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A Few Words About A few words about...™ The Breakfast Club -- in HD (1 Viewer)

Robert Harris

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Universal's new HD release of The Breakfast Club is typical of what we should expect from "catalog" titles of the era.

Neither an expensive, nor an unusually photographed film, as a production this is about as average as one might find.

How does this translate to HD?

The image is more highly resolved in every way, and yet there is nothing that jumps off the screen as might be found in other, especially more modern HD discs.

The establishing shot of the school actually takes on a softer look than I had previously noticed. For whatever reason, it simply wasn't sharp on film, and takes on precisely the same attribute in HD.

The good news is that the film is still a quality production that has stood the test of time, and most important, the HD disc replicates the look of the film properly.

The bottom line is that The Breakfast Club, while a fine film, was not at the time of release, nor is it now -- reference quality.

It is what it is.

If you are making the switch to HD, there is no reason why this title should not be upgraded. It just won't be the disc that you reach for to show off the wonders of HD.

Recommended.

RAH
 

Steve Tannehill

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And now the dilemma of a true HD addict.

I hate this movie, but RAH's recommendation makes me consider buying it!

Sigh. :)

- Steve
 

Sam Posten

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I probably wont have time to do a full review of TBC any time soon but I'll give it a look when I can because I do like this movie, definitly in the guilty pleasure category =)

Sam
 

Adam_ME

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Thank you, Robert. I see people on many forums trash HD titles simply because they're not demo material. When it comes to most catalog titles, my main interest is does it show a significant improvement over the SD-DVD version?

That's why I don't mind owning admittedly inferior looking HD-DVDs like Christmas Vacation and The Fugitive, since they still blow away their SD-DVD counterparts.

It's also why I'm still pissed I bought Spartacus without waiting to read any reviews. That one is almost indistiguishable from the Criterion DVD.
 

Mattias_ka

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WHY are you thinking about buying a movie you hate?? Are you collection HD titles only or do you care about film at all?
 

DavidS

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RAH, you didn't mention how this disc does NOT include its original mono soundtrack, only the newer 5.1 mix from a few years back.
 

DaViD Boulet

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I experienced a profoundly meaningful improvement as a videophile when upgrading to an HD copy of A Christmas Story. The same "objective" degree of minimal improvement applies to that title as well as what RAH has described here. However, for anyone who's got a resolving system, the more natural film-like "grace" of the HD image, if you will, does make a meaningful improvement as to how one connects emotionally with the film. It just *feels* less like a "video" and more like a *movie* even if the objective improvement would seem small if you tried to quantify it in words.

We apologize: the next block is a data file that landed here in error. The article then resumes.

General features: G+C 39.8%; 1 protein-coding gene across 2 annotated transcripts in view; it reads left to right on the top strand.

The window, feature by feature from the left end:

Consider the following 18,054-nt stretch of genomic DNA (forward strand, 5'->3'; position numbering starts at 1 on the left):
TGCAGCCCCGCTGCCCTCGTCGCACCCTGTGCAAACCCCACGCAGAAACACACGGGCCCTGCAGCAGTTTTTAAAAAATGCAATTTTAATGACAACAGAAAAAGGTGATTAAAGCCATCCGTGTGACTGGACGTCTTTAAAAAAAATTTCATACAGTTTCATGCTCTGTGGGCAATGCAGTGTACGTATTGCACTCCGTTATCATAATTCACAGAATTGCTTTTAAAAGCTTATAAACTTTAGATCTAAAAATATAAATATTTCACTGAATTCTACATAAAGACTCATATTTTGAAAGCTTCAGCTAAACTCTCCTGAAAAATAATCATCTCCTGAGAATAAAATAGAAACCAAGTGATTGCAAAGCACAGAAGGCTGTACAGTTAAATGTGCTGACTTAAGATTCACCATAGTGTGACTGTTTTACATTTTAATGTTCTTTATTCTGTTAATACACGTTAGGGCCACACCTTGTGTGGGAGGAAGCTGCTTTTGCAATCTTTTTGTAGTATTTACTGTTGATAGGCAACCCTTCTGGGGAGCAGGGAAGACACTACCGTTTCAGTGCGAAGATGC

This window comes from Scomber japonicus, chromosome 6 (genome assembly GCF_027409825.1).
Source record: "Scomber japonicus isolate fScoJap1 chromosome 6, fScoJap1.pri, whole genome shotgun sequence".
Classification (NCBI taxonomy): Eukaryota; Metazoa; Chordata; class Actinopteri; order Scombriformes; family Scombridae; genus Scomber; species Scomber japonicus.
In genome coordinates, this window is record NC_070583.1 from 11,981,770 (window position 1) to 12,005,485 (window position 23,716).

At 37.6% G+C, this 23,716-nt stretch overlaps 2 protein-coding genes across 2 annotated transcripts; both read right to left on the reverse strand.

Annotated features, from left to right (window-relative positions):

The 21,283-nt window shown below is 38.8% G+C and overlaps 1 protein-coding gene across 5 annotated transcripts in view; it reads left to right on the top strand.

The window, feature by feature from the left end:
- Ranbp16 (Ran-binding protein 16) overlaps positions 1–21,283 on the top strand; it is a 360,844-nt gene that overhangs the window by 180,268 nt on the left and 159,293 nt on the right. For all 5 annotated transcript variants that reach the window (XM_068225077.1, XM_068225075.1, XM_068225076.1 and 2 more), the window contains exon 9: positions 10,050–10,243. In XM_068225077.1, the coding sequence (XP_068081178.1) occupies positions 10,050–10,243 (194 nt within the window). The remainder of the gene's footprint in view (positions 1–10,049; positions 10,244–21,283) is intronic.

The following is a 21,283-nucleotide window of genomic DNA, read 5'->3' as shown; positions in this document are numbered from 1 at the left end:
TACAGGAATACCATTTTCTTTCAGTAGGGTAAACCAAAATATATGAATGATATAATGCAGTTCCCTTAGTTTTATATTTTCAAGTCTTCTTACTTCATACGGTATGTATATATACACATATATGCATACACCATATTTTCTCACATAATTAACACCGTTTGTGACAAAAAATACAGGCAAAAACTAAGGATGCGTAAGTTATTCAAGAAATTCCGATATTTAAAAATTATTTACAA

My experience is that for anyone who is a videophile, HD gets you close to the soul of the FILM... which makes an emotional difference even for titles that had limited production quality that wouldn't seem to benefit from HD resolution to a great advantage. But for a videophile, those subtle improvements make all the difference, even for titles that wouldn't scream out at you from the shelf for demo-clips when you want to impress your neighbor with HD.

Enjoy!

dave :)
 

ppltd

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David,

Very well stated. I have yet to buy and HD or BD disk that has not vastly improved my viewing experience. I am tired of nit picking releases, as even some of the lesser releases have shown much improvement over their SD conterparts. And as I have been watching some of the complaints of releases, I am beginning to believe many of the issues 'percieved' may well be hardware or display issues with the viewer.

I think it is fine to point out mastering disasters, but they are becomming the exception, no longer the norm.

It is amazing the near theatrical quality of viewing we can set up in our homes for a few thousand dollars. To expect this viewing experience to be as pristine as a million dollar plus IMAX setup, or to expect the optics in our projectors to perform the same as a $50,000 projection lens on a quarter million dollar projector is pushing it a bit too far.

I could not be more happy with the viewing experience I am having with both formats.
 

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